ALBUM REVIEW: John Reed – ‘Moorscape’

'There's enough 'folk' for the folk purist to appreciate the album and enough of the other sounds to draw in people who aren't big folk fans. It may be easier to agree that this is music that shows a range of influences and leave it at that.'

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John Reed’s debut album ‘Moorscape’ is, to be honest, rather difficult to pigeon-hole in one particular music genre. He describes the sound as being “60% folk, 30% rock, and 10% punk”, but there are hints of classic americana, blues, progressive rock, bluegrass and church music peaking through.

There’s enough ‘folk’ for the folk purist to appreciate the album and enough of the other sounds to draw in people who aren’t big folk fans. It may be easier to agree that this is music that shows a range of influences and leave it at that.

Listening to this the musical touchstone for me was Redgum. For those who don’t know Redgum they were an Australian band whose songs were rooted in traditional music but they took that into a very contemporary place – musically, lyrically and politically.

As well as John on vocals, cittern, six & 12 string acoustic guitars, the album features Kieran Heaney on electric guitar and bass, Rajendra Jadeja on tabla and Emma Perry providing vocals.

The first thing that’s going to hit you is John’s cittern playing, as he explains, “The whole album was written around the cittern, but instead of playing it like the medieval folk instrument that it is, I play it more like a rock/rhythm guitar”. After that, unless you’ve been keeping up with contemporary folk, you might be surprised by the inclusion of tabla playing on something that is billed as a folk album. Finally you might be surprised again to learn that the album’s production – which is great by the way – was handled by HeyGamal.

These songs have a main theme, that theme being the moors of the North-West, clearly a place that John has a deep love for, but there are wider issues that come through in the songs – the politics of class for one.

So are you intrigued? Let’s get into the music.

This is an album where it’s hard to pick highlights, there aren’t really any poor tracks or tracks that come across as fillers. So I’m just going to mention my personal favourites. It’s available on Bandcamp so you get the chance to stream the tracks and pick your own favourites.

The album opens with ‘The Drovers Trail’. It’s a travelling story song with a stomping acoustic guitar riff. That ‘60% folk, 30% rock, and 10% punk’ thing comes through very clearly.

In a more traditionally folk style ‘Watergrove Farm’ is a moving song – you might say almost a traditional ballad – about the village and residents of Watergrove. The village was cleared and now lies under the Watergrove Reservoir built to provide water for Rochdale (you can read about this here). This is incredibly catchy and has a chorus I can imagine being sung along to by an audience live. While on one level is an incredibly moving story of one village and its residents. It can also be read as a comment on what the authorities are prepared to do to ordinary working families to get what they want.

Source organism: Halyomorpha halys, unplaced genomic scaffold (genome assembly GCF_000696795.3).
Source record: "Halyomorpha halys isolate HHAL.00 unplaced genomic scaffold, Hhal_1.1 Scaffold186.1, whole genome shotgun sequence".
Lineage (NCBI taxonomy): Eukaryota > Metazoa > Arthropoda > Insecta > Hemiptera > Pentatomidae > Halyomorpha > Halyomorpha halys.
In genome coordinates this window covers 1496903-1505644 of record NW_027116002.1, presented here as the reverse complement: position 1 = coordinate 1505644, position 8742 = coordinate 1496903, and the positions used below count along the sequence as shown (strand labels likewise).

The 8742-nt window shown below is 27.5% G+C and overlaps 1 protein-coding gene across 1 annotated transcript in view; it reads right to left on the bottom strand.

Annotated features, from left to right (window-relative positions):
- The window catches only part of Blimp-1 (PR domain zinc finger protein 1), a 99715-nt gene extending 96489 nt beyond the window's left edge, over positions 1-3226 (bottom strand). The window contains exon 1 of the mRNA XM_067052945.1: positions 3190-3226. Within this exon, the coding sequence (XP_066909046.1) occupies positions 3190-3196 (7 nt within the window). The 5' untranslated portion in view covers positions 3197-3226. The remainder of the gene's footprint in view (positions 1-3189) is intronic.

‘The Cart’ is just lovely, although John’s cittern is up front there’s an electric guitar hook going on that makes it sound a bit like a late period Floyd track. It’s about a journey made by a loaded cart but there’s far more to it than that.

‘Clouds’ is a simple song musically but lyrically it’s far more complex than a first listen may suggest. Is it about how different skies affect your moods or is it the other way around, it can interpreted either way. This song also features the first appearance of Emma’s vocals – they’re not exactly backing vocals nor a twin lead vocal but a vocal layer. This song builds and it grows on you.

‘Guns’ is one of my personal favourites from the album. This has way more than 10% punk, but not necessarily only musically. It’s about people shooting on the moor but there’s comment on class, and it moves onto the countryside being closed for military shooting ranges. The tabla adds an unexpected sound to the track but it all works. What I don’t want you thinking is this some classwar-driven rant, it isn’t. The lyrics are clever and musically it’s fabulous.

‘The Denied’ leans towards acoustic-punk and is a song about the grabbing of common land from the people. Although it also appears to reference the removal of the right to roam at one point. Again I’ve got to emphasise that this isn’t a rant, it’s a well thought out and well written song.

‘Blizzard’ is, well it’s a bit of a surprise, it’s an all out rock track in a sort of prog style. There’s a folk element to the sound there somewhere but there’s crashing guitar chords, a great guitar break and … tabla. This had me hitting repeat.

My final pick is ‘Dim Blue Light’. Musically it’s lovely, it’s got a sort of folk-pop feel to it. Lyrically however it’s an entirely different story. It’s the story of a maidservant being killed by her mistress and how the mistress gets away with.

This is an album of well written and well played songs that really hang together as a collection or can equally well be listened to individually.

So who’s this going to appeal to? I can think of no better way to put than I did in my album preview. For me this is complex moving music that’s going to appeal to a lot of people – yes even those who say that they don’t like folk music.